Ninja Gaiden III Review

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The Spectrum

Game: Ninja Gaiden III

Publisher: Tecmo Koei

Developer: Team Ninja

Release Date: March 20

Grade:C+

Trilogies are hard work, and none know this better than the Hayabusa clan creators over at Team Ninja. With huge successes in its recent past, the team was left with few options, and over much debate, Ninja Gaiden III drops the hardcore act and shows its softer side as ninjas, alchemists, and dinosaurs collide in what can only be described as the least logical plot progression in the history of the series.

Players pick up right where they left off four years ago. Ryu is on the run, hunted by a shady organization bound in blood to take out the globetrotting Asian assassin. With the fate of the world on the line, he'll fight tooth and draconic nail to stay alive.

Ryu's latest enemy, a contemporary alchemist that goes by the title "The Regent of the Mask," is out for dragon blood. But before Hayabusa can mock the madman's title, the sanguine psychopath merges Hayabusa's right-arm and the Dragon Sword it's always held, cursing the swordsman to bear the weight of every soul he's ever torn asunder.

Teaming up with the Japanese Self-Defense Force and the Ministry of Self-Defense, it's up to Ryu and co. to find out exactly what the two-dimensional terrorist has in store.

The game's beautifully rendered environments teem with uninspired enemies, all of whom couldn't pass for trained killers on their worst behavior. Seemingly hesitant to actually do damage, the enemies wait around for their turn to take a blade to the jugular as they merely circle their comrades in the monotonous slaughter that's taking place in front of their eyes.

After these linear arenas of bloodshed, boss battles actually do well to test Hayabusa as the game throws everything from cryptic mages to cyber-enhanced dinosaurs at players in an attempt to actually force the players to work for their kills.

Skilled slayers accustomed to the extremely diverse weapon selection and brutal difficulty of Ninja Gaiden past are in for a disappointing surprise. The series has undergone a major sterilization for a new generation of gamers, and now offers a lowered difficulty and removed mechanics to ease any newcomer woes.

Offering three standard difficulties and two un-lockable modes, most of the game is a bit too easy for most series veterans. The hero difficulty, Ninja Gaiden's polite term for easy, is just that. Enemies, scarce in number, crumple to the ground at the mere sight of Hayabusa, and the boss fights that have players actually feeling some frustration, are reduced to sloppy, repetitive button-mashing scenarios.

Even the game's battle-hardened combat comes as a double-edged sword. Though the fray is faster and more gratifying than ever before, the game slogs through graphical choke points as many enemies can be too much for the game to handle as the camera wildly whips around to try and catch every skin severing slash.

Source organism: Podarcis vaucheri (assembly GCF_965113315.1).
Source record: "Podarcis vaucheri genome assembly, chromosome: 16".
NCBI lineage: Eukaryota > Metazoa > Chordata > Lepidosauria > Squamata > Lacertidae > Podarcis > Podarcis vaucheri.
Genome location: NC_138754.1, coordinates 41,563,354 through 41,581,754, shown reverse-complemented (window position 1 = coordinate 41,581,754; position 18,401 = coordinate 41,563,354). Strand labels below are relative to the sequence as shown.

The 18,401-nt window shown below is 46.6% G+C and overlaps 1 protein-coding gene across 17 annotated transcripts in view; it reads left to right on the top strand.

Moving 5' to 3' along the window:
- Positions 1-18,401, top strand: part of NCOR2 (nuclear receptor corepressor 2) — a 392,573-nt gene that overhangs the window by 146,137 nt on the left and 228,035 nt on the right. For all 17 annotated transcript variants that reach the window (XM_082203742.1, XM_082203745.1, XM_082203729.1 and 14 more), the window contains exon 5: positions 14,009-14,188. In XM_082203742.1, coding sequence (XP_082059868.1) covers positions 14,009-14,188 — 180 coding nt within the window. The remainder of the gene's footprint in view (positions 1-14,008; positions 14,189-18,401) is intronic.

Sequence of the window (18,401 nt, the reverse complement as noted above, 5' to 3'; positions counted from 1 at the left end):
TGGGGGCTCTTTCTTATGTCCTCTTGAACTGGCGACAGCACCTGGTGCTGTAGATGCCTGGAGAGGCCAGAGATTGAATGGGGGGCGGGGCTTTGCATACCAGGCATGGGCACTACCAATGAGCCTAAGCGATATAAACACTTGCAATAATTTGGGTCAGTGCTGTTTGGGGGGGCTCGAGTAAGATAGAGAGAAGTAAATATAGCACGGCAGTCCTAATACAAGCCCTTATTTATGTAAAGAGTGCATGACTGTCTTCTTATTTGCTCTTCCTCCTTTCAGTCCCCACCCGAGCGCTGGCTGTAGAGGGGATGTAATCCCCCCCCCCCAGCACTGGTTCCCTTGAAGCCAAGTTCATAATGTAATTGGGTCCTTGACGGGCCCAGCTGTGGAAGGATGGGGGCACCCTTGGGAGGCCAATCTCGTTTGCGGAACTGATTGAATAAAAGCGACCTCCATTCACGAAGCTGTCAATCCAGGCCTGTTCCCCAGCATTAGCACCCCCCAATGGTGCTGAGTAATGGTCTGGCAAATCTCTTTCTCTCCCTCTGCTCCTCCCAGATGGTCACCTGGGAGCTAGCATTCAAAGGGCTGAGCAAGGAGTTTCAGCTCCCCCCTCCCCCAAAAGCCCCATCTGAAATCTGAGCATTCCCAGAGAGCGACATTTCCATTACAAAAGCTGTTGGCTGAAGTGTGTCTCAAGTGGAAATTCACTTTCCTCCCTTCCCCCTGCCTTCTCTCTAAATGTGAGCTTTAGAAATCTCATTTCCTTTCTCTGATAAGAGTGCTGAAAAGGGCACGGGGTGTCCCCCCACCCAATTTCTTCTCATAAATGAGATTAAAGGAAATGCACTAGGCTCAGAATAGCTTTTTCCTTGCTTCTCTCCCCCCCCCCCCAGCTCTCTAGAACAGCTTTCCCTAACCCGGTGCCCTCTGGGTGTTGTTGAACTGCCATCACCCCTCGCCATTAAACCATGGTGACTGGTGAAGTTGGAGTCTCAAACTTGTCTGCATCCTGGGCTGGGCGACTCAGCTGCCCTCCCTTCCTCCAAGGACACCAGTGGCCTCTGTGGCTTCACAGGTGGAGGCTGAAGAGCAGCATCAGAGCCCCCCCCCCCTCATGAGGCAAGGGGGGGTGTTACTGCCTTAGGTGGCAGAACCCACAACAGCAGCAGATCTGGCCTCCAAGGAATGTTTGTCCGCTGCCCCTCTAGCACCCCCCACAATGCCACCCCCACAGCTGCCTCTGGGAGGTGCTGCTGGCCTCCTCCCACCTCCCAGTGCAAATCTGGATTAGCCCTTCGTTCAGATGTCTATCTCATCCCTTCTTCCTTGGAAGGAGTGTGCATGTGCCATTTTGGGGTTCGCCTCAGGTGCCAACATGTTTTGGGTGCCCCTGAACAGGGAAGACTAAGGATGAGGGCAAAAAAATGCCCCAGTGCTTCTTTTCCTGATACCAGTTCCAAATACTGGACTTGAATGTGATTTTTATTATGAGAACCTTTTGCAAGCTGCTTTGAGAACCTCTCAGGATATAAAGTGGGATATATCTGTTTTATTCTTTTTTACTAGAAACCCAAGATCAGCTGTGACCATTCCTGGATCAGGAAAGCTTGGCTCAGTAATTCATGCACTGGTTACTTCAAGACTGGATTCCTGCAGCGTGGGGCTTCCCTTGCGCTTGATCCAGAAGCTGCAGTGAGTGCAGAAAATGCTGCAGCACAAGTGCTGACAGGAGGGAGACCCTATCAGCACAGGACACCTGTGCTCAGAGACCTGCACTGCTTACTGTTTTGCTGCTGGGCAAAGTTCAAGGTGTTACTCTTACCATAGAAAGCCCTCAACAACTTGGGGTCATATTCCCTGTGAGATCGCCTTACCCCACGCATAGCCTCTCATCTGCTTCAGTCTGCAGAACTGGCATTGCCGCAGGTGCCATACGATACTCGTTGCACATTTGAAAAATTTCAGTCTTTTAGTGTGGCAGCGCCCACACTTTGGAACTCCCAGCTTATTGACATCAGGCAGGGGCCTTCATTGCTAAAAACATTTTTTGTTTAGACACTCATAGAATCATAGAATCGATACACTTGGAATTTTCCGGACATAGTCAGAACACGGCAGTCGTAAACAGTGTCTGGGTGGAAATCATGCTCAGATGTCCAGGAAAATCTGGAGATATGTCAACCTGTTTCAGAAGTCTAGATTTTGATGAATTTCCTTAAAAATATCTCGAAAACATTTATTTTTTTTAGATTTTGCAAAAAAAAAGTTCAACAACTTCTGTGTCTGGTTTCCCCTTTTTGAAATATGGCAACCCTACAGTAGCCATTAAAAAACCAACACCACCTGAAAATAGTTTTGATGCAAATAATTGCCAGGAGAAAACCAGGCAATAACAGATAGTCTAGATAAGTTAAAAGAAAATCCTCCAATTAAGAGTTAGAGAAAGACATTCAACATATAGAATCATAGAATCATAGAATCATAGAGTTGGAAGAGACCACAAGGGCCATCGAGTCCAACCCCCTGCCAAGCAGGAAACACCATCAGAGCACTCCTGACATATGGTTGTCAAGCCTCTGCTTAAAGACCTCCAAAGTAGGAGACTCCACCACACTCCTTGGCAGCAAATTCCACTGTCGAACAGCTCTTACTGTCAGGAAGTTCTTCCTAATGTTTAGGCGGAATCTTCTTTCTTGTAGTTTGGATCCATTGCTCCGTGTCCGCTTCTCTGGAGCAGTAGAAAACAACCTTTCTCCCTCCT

Similarly, even the personality of one of modern gaming's coolest icons has been revamped, slaying innocents and getting easily outwitted by every enemy and ally alike.

The game, like Ryu's blade after a ceremonial cleaning, feels stripped down. Without the armory and ninpo options Team Ninja provided to players in the past, the game fails to live up to its own history. While previous entries tested player's abilities with a blade, Ninja Gaiden III only gets marginally difficult on its hardest standard setting.

The game mars the series' generally stellar reputation, placing more emphasis on pushing gamers through the lackluster story than it does testing their mettle and ability to cope with death. What's interesting, though, is with a title change and iconic character swap-out, the game is actually quite enthralling. As a part of the action or hack-and-slash genres, the game is better than average, but pitted against the Tomonobu Itagaki-scripted masterworks of Ninja Gaiden I andII, the dulled shell of the series doesn't quite make the cut.

There's additional online components called "Shadows of the World" that attempt to compensate for the lack of previously included (and even teased) content, but even eight-way ninja showdowns aren't enough to make up for the equivalent gameplay appendages left on the cutting room floor. Plus, with Team Ninja hopping on the online pass-required bandwagon, most frugal gamers will be left out of the lag-ridden royal rumbles.

Though current series director Yosuke Hayashi should be commended for the attempt at a deep plot and an interesting take on the veteran killer, painfully slow sequences, forced decision making, and utter disregard for the game's "guru-only" roots keeps the title from achieving the same success its predecessors enjoy.

For a game that once rewarded its players for mastery of the lost arts of ninjutsu, now players hack and slash their way through the game's admittedly wonderfully rendered eight-plus hours of gameplay, a sullen conclusion for one of gaming's most beloved franchises.

Email: arts@ubspectrum.com